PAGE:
Switzerland has a bicameral parliament. All 246 members are directly elected by the people.
The Federal Assembly (parliament)
The Federal Assembly is the legislative power of Switzerland. Its two chambers – the National Council and the Council of States –have the same powers but meet separately.
The National Council
The National Council, or “lower chamber”, represents the people and comprises 200 members who are elected by popular vote for a four-year term. The number of representatives sent by each canton depends on the size of its population. As a rule of thumb, each canton may send one elected representative to the National Council for roughly every 40,000 inhabitants.
The Federal Constitution guarantees at least one seat per canton, even if the canton has fewer than 40,000 residents. The cantons of Appenzell-Ausserrhoden, Appenzell-Innerrhoden, Obwalden, Nidwalden, Uri and Glarus send one National Council member each, whereas Zurich, the most heavily populated canton, currently has 35 seats.
The Council of States
The Council of States, or “upper chamber”, represents the cantons and comprises 46 members, who are also elected directly by the people for a four-year term. Regardless of their population size, the cantons send two deputies, with the exception of the six half-cantons of Appenzell-Ausserrhoden, Appenzell-Innerrhoden, Obwalden, Nidwalden, Basel-Stadt and Basel-Land, which send one deputy each.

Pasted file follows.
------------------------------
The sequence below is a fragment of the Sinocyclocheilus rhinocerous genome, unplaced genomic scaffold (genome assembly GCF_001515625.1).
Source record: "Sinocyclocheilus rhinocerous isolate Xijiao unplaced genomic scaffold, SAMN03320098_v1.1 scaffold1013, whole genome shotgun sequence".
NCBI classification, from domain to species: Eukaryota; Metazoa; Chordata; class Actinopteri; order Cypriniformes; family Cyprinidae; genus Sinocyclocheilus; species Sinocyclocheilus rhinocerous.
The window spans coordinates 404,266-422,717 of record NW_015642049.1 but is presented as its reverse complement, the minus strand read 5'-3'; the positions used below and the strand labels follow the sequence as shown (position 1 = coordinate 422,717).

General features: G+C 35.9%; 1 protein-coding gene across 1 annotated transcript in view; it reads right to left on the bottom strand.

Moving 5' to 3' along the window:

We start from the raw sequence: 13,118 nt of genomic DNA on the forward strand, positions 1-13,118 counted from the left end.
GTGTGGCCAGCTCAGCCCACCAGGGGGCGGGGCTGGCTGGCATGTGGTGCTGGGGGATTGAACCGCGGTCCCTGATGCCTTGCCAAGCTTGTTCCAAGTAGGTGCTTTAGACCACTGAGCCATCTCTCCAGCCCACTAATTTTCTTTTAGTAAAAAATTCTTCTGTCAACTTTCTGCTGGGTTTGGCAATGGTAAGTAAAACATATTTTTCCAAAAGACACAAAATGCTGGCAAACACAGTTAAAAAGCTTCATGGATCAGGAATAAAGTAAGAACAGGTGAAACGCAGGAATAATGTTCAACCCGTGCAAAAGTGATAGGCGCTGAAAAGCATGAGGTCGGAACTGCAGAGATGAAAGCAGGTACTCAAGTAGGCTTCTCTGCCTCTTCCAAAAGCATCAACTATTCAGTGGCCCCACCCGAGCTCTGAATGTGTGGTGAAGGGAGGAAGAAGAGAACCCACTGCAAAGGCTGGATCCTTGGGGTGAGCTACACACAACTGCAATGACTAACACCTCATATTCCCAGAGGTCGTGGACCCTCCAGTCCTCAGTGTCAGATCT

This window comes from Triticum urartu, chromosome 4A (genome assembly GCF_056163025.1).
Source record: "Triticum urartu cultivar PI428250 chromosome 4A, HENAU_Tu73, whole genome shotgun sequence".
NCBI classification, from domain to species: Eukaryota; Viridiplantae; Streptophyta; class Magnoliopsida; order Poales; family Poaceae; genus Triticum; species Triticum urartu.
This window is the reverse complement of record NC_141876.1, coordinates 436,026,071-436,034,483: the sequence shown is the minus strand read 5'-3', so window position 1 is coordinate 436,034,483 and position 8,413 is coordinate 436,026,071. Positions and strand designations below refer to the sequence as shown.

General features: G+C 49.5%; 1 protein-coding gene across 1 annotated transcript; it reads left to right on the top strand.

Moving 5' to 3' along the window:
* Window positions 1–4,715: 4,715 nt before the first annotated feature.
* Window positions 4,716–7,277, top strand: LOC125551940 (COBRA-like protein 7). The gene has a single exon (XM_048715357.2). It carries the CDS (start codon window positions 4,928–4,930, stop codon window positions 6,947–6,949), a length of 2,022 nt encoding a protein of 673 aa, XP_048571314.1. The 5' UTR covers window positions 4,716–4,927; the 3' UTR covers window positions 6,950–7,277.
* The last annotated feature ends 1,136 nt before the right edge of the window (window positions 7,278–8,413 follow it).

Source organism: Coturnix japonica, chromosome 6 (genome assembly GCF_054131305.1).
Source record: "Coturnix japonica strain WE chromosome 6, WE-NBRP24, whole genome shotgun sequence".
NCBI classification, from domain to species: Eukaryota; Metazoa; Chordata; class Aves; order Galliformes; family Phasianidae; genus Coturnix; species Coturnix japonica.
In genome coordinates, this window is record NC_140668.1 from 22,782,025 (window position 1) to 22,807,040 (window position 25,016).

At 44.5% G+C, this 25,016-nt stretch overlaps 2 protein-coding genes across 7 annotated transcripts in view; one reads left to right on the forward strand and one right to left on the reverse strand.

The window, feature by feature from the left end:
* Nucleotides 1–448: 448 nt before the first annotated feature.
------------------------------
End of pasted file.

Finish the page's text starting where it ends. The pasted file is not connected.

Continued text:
Council of States deputies represent their cantons but are not bound by any instructions from their cantonal government or parliament.
Role and powers of the Swiss parliament
The National Council and the Council of States meet for three-week sessions four times a year. The two chambers debate all constitutional amendments before putting them to the popular vote. They also adopt, amend or repeal federal legislation, and ratify international treaties.
The two parliamentary chambers sit together as the United Federal Assembly at least once a year, usually in December, in order to elect the members of the Federal Council and to appoint federal court judges.
The Federal Assembly is, in keeping with the Swiss “militia” concept of community service, a semi-professional parliament. This means that most deputies have another job in addition to their parliamentary duties, to which they devote an average of 60% of their working hours.